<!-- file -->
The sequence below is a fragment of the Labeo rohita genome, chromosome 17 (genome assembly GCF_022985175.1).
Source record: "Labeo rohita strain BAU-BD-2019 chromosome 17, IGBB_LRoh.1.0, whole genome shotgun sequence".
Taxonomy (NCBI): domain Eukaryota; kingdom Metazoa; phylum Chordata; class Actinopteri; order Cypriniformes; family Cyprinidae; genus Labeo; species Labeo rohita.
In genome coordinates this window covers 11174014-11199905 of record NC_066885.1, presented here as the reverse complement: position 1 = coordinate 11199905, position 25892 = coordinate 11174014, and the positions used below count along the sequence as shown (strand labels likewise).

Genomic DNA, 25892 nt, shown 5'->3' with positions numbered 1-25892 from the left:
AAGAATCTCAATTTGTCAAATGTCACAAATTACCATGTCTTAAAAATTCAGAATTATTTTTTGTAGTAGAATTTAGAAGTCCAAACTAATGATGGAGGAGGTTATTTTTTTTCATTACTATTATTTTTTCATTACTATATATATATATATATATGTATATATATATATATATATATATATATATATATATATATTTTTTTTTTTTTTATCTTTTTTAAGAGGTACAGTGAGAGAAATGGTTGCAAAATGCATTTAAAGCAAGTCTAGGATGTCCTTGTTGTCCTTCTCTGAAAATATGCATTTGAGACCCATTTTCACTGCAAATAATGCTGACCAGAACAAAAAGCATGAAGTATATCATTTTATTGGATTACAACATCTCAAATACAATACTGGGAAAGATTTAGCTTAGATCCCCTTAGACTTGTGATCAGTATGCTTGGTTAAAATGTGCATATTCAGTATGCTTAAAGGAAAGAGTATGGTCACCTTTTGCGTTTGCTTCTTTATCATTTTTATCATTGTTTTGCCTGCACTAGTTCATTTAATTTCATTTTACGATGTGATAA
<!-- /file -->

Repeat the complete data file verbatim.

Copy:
The sequence below is a fragment of the Labeo rohita genome, chromosome 17 (genome assembly GCF_022985175.1).
Source record: "Labeo rohita strain BAU-BD-2019 chromosome 17, IGBB_LRoh.1.0, whole genome shotgun sequence".
Taxonomy (NCBI): domain Eukaryota; kingdom Metazoa; phylum Chordata; class Actinopteri; order Cypriniformes; family Cyprinidae; genus Labeo; species Labeo rohita.
In genome coordinates this window covers 11174014-11199905 of record NC_066885.1, presented here as the reverse complement: position 1 = coordinate 11199905, position 25892 = coordinate 11174014, and the positions used below count along the sequence as shown (strand labels likewise).

Genomic DNA, 25892 nt, shown 5'->3' with positions numbered 1-25892 from the left:
AAGAATCTCAATTTGTCAAATGTCACAAATTACCATGTCTTAAAAATTCAGAATTATTTTTTGTAGTAGAATTTAGAAGTCCAAACTAATGATGGAGGAGGTTATTTTTTTTCATTACTATTATTTTTTCATTACTATATATATATATATATATGTATATATATATATATATATATATATATATATATATATATTTTTTTTTTTTTTATCTTTTTTAAGAGGTACAGTGAGAGAAATGGTTGCAAAATGCATTTAAAGCAAGTCTAGGATGTCCTTGTTGTCCTTCTCTGAAAATATGCATTTGAGACCCATTTTCACTGCAAATAATGCTGACCAGAACAAAAAGCATGAAGTATATCATTTTATTGGATTACAACATCTCAAATACAATACTGGGAAAGATTTAGCTTAGATCCCCTTAGACTTGTGATCAGTATGCTTGGTTAAAATGTGCATATTCAGTATGCTTAAAGGAAAGAGTATGGTCACCTTTTGCGTTTGCTTCTTTATCATTTTTATCATTGTTTTGCCTGCACTAGTTCATTTAATTTCATTTTACGATGTGATAA